Will I be likely to suffer from postpartum depression is I have a family history of depression?

Increased risk. Most women have some sort of "baby blues" after delivery. Lack of sleep and hormonal fluctuations are the culprit here. Postpartum depression is a more serious condition and a personal or family history of depression or anxiety increase the risk of postpartum depression occurring. There are great therapists that specialize in postpartum depression, don't be afraid to talk to your doc.
Stay Healthy. Get plenty of regular exercise, eat a well balanced diet, have regular check-ups with your obstetrician, seek counseling if you are particularly stressed out, maintain a healthy level of spirituality if so inclined, stay positive and seek out positive relationships, continue a happy sex life-if you have such desires, make sure you don't sweat the small stuff and look forward to motherhood.
More at risk. You would be more at risk with a family history of depression, but that doesn't mean you will get ppd. It does suggest that you should educate yourself, tell your physician of your concern, and let your family know to be aware of the signs and symptoms, so they can let you know if they think you should seek help.
Post partum depressi. Depression is more likely if having parents or close relatives with depression. In post-partum, there are risk factors such as prepartum anxiety or depression, cigarette smoking, formula-feeding, childcare stress, limited social support, poor marital relationship, single marital status, infant temperament/colic, low socioeconomic status, unplanned or unwanted pregnancy.
Ppd. Making life style changes helps if risk factors are present, as indicated in previous response.

Related Questions

Is a woman who already has a history of depression at greater risk for experiencing postpartum depression?

It can. A history of depression during pregnancy, having a history of depression or premenstrual dysphoric disorder (pmdd) all increase one's risk of postpartum depression.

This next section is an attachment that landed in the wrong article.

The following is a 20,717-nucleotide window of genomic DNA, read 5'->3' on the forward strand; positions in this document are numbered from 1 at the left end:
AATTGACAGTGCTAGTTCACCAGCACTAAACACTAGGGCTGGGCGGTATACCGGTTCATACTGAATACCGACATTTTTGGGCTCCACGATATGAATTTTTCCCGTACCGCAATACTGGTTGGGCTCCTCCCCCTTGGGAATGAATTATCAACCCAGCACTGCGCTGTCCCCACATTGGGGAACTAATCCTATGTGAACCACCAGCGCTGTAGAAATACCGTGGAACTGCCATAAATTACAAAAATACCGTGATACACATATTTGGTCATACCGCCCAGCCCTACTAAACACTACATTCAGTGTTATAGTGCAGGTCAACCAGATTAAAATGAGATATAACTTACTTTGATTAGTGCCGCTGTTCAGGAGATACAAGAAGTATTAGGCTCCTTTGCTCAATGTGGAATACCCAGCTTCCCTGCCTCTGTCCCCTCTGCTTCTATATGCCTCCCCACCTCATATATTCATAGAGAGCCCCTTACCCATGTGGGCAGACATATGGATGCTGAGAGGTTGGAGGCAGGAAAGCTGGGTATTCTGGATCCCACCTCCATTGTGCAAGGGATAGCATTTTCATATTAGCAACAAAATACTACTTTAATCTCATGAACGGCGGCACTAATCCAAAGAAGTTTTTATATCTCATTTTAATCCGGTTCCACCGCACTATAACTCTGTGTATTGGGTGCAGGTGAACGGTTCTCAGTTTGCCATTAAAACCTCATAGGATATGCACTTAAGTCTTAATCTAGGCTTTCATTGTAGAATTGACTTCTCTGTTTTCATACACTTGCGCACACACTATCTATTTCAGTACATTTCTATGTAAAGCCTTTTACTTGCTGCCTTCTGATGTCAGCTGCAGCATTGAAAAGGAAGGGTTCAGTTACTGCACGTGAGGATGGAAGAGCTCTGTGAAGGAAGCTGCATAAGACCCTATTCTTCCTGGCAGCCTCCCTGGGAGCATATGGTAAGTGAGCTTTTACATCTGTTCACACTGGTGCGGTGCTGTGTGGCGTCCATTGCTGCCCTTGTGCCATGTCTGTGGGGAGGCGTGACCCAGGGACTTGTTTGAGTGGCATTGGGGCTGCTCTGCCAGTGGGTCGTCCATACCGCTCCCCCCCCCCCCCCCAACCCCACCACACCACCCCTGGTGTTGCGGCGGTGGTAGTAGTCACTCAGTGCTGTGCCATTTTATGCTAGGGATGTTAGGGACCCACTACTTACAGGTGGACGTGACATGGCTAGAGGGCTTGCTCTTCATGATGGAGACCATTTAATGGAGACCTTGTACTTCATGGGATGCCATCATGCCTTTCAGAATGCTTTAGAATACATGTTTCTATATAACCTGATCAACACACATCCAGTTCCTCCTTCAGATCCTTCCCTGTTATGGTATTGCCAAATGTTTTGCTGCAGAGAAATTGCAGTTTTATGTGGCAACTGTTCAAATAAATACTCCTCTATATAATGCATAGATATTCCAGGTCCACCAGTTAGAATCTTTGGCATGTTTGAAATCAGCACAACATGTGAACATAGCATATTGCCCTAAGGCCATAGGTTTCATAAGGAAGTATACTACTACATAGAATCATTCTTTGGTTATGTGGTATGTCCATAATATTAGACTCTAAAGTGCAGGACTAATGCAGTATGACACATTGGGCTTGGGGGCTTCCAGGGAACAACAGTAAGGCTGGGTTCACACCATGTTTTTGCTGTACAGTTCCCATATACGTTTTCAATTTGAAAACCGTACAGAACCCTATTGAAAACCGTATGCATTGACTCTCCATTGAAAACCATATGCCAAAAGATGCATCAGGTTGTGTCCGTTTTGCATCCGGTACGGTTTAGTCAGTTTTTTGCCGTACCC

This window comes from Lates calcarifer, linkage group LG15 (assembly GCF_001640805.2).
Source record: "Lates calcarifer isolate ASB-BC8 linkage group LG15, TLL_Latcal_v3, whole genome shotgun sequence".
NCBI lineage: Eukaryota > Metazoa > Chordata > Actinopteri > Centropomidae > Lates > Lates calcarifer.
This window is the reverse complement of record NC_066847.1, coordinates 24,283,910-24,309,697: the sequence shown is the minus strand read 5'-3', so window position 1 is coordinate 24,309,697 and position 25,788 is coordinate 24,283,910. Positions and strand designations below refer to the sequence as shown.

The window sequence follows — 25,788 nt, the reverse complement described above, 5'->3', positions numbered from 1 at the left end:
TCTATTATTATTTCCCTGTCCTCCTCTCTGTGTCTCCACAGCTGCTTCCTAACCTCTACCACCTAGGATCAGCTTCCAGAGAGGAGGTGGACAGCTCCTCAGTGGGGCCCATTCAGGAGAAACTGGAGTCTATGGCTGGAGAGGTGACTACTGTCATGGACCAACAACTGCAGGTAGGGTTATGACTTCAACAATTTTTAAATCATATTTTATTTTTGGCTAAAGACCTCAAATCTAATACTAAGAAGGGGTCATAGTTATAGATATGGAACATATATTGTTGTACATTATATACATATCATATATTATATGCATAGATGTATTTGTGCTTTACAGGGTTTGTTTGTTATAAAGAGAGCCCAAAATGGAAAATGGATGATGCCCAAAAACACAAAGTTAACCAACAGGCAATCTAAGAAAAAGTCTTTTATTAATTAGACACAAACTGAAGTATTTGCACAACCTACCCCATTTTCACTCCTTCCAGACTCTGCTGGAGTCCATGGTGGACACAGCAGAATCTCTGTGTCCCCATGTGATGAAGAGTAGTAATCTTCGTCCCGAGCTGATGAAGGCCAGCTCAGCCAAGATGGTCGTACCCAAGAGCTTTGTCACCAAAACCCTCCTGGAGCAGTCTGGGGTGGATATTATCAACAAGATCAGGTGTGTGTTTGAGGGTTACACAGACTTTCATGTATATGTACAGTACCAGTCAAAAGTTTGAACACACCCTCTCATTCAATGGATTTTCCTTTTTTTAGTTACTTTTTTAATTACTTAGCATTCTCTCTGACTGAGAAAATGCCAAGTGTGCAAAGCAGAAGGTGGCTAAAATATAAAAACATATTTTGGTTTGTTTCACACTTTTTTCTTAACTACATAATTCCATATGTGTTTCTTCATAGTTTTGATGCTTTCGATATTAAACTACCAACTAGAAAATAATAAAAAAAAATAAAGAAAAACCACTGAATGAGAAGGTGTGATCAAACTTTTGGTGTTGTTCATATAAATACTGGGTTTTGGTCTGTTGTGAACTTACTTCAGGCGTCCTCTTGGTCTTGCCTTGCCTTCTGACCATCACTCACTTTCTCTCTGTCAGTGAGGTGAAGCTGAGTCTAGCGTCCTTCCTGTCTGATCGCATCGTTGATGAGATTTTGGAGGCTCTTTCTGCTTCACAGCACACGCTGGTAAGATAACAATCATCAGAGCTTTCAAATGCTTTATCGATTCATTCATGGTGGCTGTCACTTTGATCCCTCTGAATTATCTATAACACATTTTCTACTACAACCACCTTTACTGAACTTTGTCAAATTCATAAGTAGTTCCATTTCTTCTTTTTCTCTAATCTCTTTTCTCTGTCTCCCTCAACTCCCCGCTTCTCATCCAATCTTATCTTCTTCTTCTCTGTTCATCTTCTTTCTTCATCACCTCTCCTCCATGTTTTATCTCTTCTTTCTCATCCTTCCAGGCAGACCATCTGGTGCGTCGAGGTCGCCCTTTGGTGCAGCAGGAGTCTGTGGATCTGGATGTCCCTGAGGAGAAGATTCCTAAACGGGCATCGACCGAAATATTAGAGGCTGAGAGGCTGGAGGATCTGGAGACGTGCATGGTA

I suffer from anxiety/depression and am 20 weeks pregnant. Will I likely have postpartum depression?

See below. Since you already have depression, you will certainly have an increased risk of developing postpartum depression. Discuss this with your obstetrician and psychiatrist. And, educate yourself about postpartum depression, and have a plan for obtaining help.
You are at risk. Not necessarily, but you are at increased risk for postpartum depression. It would be good to be aware of the symptoms of ppd, so you can get help if you begin to experience symptoms. Also, if symptoms begin during pregnancy, contact a mental health specialist w perinatal expertise.

How does postpartum depression affect my family?

Adds More Stress. Any illness puts a stress on a family balance. Having a baby puts a stress on a family as well (even if it's a positive stress). Every family deals differently with stress and any particular action by the family will be dependent on how family deals with stress during "bad" times. If you feel, you have post-partum depression, get evaluated, get treatment for your sake and sake of your child.
Multiple ways. Subtle interractions between yourself and the baby can be affected. A babies brain is 400 gms at birth and 800 grams at 2 Y.O. A lot is happenning that affects basic programming and had been termed maternal looping. Otherwise, we probably don't have to tell you the effects; increased stress changes the dynamics and it depends on the family, get help.

What should family members do for a person with postpartum depression who is refusing help?

Encouragement. Encourage them to get treatment and be supportive. You cannot force one into treatment unless they are a danger to themself or others.

Can postpartum depression more often affect those who already suffer from depression?

It can. A history of depression during pregnancy, having a history of depression or premenstrual dysphoric disorder (pmdd) all increase one's risk of postpartum depression.

What percent of women suffer form postpartum depression?

11-42% This is very common, with as many as 42% of moms experiencing ppd. The risk is higher if there is a personal or family history of ppd, depression, or anxiety.
Onset of PPD. Postpartum depression can present anytime in the first year. It is most common to begin within the first 3 to 4 months. However it can begin later in the first year, particularly with changes like abruptly stopping nursing, beginning of birth control pills, etc. If you suspect you may have ppd, contact your dr. And seek help from a mental health specialist with expertise in treating it.

Does postpartum depression more often affect those who already suffer from it?

Yes. Post-partum depression is at high risk for someone who has hx of depressive disorder or previous post patum depression.
Yes. If you have had postpartum depression before, your risk of a re-occurence increases with subsequent pregnancies. If you have had or currently experience depression, you are higher risk during the postpartum period than a woman who has no history of depression.